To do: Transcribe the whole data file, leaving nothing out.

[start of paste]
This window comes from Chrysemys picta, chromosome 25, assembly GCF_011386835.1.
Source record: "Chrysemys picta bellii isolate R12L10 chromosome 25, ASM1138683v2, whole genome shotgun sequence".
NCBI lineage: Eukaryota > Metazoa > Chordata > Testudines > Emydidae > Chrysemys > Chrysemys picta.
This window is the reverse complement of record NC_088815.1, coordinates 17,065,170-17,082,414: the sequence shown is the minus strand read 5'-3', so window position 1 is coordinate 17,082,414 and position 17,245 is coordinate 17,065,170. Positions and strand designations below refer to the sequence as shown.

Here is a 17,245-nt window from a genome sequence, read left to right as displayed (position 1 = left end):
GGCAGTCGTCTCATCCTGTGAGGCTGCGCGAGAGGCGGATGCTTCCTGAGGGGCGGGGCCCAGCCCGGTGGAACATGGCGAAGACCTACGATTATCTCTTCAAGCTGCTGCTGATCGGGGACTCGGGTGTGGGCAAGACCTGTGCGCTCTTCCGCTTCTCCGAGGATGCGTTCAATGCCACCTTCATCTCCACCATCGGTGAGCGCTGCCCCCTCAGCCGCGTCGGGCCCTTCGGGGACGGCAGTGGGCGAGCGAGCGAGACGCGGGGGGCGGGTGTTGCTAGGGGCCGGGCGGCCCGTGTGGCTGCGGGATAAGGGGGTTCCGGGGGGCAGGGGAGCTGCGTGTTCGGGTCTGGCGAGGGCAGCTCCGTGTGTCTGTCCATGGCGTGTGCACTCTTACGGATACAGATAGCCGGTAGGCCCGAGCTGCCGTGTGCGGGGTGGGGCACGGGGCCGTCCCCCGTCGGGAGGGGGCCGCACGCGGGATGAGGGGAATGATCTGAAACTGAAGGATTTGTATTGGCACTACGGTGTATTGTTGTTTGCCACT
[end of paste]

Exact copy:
This window comes from Chrysemys picta, chromosome 25, assembly GCF_011386835.1.
Source record: "Chrysemys picta bellii isolate R12L10 chromosome 25, ASM1138683v2, whole genome shotgun sequence".
NCBI lineage: Eukaryota > Metazoa > Chordata > Testudines > Emydidae > Chrysemys > Chrysemys picta.
This window is the reverse complement of record NC_088815.1, coordinates 17,065,170-17,082,414: the sequence shown is the minus strand read 5'-3', so window position 1 is coordinate 17,082,414 and position 17,245 is coordinate 17,065,170. Positions and strand designations below refer to the sequence as shown.

Here is a 17,245-nt window from a genome sequence, read left to right as displayed (position 1 = left end):
GGCAGTCGTCTCATCCTGTGAGGCTGCGCGAGAGGCGGATGCTTCCTGAGGGGCGGGGCCCAGCCCGGTGGAACATGGCGAAGACCTACGATTATCTCTTCAAGCTGCTGCTGATCGGGGACTCGGGTGTGGGCAAGACCTGTGCGCTCTTCCGCTTCTCCGAGGATGCGTTCAATGCCACCTTCATCTCCACCATCGGTGAGCGCTGCCCCCTCAGCCGCGTCGGGCCCTTCGGGGACGGCAGTGGGCGAGCGAGCGAGACGCGGGGGGCGGGTGTTGCTAGGGGCCGGGCGGCCCGTGTGGCTGCGGGATAAGGGGGTTCCGGGGGGCAGGGGAGCTGCGTGTTCGGGTCTGGCGAGGGCAGCTCCGTGTGTCTGTCCATGGCGTGTGCACTCTTACGGATACAGATAGCCGGTAGGCCCGAGCTGCCGTGTGCGGGGTGGGGCACGGGGCCGTCCCCCGTCGGGAGGGGGCCGCACGCGGGATGAGGGGAATGATCTGAAACTGAAGGATTTGTATTGGCACTACGGTGTATTGTTGTTTGCCACT